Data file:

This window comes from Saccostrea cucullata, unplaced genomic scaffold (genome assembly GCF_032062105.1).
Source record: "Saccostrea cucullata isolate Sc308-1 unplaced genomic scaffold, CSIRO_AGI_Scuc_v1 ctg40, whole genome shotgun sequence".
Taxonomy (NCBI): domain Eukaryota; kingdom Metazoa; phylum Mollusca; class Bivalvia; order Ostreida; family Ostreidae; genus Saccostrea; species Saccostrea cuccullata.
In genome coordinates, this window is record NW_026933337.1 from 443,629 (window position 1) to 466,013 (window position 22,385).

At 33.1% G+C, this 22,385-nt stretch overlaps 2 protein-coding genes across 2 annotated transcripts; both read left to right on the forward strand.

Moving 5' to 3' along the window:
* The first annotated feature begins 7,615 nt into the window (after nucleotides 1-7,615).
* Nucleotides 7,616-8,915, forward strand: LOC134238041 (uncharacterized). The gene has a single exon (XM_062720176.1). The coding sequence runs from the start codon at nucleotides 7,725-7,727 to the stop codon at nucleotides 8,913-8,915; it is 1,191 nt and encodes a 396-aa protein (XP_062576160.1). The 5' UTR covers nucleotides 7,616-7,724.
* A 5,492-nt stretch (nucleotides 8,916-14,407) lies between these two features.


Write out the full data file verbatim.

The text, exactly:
This window comes from Saccostrea cucullata, unplaced genomic scaffold (genome assembly GCF_032062105.1).
Source record: "Saccostrea cucullata isolate Sc308-1 unplaced genomic scaffold, CSIRO_AGI_Scuc_v1 ctg40, whole genome shotgun sequence".
Taxonomy (NCBI): domain Eukaryota; kingdom Metazoa; phylum Mollusca; class Bivalvia; order Ostreida; family Ostreidae; genus Saccostrea; species Saccostrea cuccullata.
In genome coordinates, this window is record NW_026933337.1 from 443,629 (window position 1) to 466,013 (window position 22,385).

At 33.1% G+C, this 22,385-nt stretch overlaps 2 protein-coding genes across 2 annotated transcripts; both read left to right on the forward strand.

Moving 5' to 3' along the window:
* The first annotated feature begins 7,615 nt into the window (after nucleotides 1-7,615).
* Nucleotides 7,616-8,915, forward strand: LOC134238041 (uncharacterized). The gene has a single exon (XM_062720176.1). The coding sequence runs from the start codon at nucleotides 7,725-7,727 to the stop codon at nucleotides 8,913-8,915; it is 1,191 nt and encodes a 396-aa protein (XP_062576160.1). The 5' UTR covers nucleotides 7,616-7,724.
* A 5,492-nt stretch (nucleotides 8,916-14,407) lies between these two features.